47. Describe characters in a story (e.g., their traits, motivations, or feelings)

      Third graders must know who the characters are in the story and what unique characteristics they each have.

    48. eferring explicitly to the text

      A good book to use for this would be The Giving Tree by Shel Silverstein. A teacher can ask students what they think the message of this book was, and ask them to use examples in the book. This book has many examples of the main character taking advantage of the tree.

    49. referring explicitly to the text as the basis for the answers

      Third graders must be able to reference specific moments and details in the text.

    50. Ask and answer questions to demonstrate understanding of a text

      Third graders must understand what happened in the text and remember specific examples.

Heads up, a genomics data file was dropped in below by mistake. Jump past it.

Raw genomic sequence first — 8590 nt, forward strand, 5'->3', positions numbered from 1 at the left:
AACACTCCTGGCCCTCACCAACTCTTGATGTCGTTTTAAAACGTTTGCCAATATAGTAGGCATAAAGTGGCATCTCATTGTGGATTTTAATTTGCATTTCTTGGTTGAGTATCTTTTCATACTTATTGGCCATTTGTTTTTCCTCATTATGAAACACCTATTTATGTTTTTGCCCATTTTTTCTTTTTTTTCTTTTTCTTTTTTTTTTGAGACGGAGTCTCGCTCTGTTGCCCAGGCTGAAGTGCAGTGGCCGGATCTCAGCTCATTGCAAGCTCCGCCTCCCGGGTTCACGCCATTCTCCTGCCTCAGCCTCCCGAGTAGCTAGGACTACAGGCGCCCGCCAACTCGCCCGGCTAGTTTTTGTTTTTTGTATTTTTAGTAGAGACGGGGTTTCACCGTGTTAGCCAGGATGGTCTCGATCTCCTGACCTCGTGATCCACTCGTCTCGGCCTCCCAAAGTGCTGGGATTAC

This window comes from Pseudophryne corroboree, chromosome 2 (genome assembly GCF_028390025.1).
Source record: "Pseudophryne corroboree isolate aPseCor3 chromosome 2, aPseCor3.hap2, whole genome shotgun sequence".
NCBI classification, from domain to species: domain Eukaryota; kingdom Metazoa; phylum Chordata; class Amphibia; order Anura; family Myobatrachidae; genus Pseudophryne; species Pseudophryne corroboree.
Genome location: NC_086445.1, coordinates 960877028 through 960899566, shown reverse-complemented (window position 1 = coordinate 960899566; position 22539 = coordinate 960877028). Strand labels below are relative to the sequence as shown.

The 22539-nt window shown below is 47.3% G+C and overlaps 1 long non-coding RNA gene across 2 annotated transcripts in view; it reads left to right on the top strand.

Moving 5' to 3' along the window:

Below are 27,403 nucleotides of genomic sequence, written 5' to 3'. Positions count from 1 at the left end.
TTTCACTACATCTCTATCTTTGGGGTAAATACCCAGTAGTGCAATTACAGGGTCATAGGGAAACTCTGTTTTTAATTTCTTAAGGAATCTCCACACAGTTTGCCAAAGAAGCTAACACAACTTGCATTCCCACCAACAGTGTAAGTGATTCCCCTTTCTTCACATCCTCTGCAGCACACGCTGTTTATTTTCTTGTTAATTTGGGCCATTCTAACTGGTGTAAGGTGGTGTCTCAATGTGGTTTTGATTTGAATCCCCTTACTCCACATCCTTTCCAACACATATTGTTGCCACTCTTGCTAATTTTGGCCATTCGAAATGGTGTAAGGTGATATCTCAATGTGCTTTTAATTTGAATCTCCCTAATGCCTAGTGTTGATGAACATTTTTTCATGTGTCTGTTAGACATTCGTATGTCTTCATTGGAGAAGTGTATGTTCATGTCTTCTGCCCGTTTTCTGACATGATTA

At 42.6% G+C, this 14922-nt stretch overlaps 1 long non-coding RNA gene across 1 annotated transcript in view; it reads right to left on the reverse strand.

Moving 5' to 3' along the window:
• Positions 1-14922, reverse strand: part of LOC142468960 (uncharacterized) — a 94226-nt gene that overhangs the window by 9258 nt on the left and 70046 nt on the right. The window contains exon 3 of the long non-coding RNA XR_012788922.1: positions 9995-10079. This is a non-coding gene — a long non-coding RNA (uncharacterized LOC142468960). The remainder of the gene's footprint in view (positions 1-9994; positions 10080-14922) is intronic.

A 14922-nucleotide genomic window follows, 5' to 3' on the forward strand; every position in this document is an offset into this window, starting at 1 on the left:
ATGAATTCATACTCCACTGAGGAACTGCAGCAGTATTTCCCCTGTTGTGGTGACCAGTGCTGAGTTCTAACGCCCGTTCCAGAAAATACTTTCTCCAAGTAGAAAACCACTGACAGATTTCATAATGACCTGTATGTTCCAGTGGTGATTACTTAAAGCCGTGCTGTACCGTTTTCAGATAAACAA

51. demonstrate understanding of their central message or lesson.

      A good story to use for this standard would be green eggs and ham, because the central message (that you should try things before saying you don't like them) is fairly easy to understand.

    52. Retell

      First graders must be able to retell the story in their own words.

    53. Retell stories, including key details

      First graders must understand and remember what happened in the story.

    54. Ask and answer such questions as who, what, where, when, why, and how to demonstrate understanding of key details in a text.

      Second graders must be able to think of a reason why events in the story happened, using their knowledge of characters, setting and plot

    55. Ask and answer such questions as who, what, where, when, why, and how to demonstrate understanding of key details in a text.

      Second graders must know the characters, settings and events in the story.

    56. define the role of each